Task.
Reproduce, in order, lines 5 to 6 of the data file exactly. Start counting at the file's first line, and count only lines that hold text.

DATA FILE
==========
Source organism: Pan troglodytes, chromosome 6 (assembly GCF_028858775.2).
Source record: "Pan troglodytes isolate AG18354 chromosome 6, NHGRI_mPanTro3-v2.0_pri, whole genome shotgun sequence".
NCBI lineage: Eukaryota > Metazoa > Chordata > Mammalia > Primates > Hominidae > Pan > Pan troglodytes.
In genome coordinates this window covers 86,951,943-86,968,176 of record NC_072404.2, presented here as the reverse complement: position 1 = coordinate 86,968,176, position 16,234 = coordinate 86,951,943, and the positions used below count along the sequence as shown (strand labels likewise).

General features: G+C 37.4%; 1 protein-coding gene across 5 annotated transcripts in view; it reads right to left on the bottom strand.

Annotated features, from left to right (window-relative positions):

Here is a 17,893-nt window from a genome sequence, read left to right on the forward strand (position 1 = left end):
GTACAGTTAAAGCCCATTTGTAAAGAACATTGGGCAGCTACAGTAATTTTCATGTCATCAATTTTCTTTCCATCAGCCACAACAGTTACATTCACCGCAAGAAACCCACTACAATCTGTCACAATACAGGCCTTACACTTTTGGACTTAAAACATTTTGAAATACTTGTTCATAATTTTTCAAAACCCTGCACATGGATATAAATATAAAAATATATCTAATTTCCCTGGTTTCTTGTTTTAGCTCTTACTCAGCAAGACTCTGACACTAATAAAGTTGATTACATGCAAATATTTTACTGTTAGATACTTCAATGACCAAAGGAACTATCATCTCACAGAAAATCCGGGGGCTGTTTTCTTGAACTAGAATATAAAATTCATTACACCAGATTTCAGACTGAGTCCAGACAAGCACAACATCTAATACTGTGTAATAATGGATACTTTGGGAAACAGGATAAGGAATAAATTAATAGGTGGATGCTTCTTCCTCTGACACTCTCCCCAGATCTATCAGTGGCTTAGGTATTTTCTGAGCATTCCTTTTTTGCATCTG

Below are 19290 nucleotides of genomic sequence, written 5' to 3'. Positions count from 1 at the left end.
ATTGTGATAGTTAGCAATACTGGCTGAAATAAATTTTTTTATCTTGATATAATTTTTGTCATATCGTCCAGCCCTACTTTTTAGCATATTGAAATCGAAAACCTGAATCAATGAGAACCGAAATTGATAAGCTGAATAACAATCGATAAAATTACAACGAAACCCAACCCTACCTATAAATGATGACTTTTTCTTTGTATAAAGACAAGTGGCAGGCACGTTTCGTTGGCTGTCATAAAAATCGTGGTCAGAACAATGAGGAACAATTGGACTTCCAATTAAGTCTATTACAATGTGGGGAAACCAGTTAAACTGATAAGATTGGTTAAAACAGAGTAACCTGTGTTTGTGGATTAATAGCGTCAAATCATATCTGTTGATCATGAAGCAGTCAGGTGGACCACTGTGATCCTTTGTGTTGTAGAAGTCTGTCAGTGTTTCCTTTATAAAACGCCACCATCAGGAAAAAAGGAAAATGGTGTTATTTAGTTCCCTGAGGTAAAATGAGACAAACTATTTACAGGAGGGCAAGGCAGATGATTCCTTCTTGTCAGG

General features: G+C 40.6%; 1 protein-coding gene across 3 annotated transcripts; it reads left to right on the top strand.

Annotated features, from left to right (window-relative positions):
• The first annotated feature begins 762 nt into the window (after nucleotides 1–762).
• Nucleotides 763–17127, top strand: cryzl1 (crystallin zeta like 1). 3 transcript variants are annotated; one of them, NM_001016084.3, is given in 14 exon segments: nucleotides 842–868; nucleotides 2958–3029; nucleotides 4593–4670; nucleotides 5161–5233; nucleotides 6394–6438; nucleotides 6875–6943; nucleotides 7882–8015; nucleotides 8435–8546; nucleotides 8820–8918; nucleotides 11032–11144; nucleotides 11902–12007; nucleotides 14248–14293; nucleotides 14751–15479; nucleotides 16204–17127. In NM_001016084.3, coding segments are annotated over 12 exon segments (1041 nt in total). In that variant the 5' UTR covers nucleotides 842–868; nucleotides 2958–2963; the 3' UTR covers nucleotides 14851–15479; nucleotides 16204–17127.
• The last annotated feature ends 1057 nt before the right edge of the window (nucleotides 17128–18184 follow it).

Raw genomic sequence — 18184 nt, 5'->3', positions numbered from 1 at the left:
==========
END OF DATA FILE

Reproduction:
General features: G+C 37.4%; 1 protein-coding gene across 5 annotated transcripts in view; it reads right to left on the bottom strand.

Annotated features, from left to right (window-relative positions):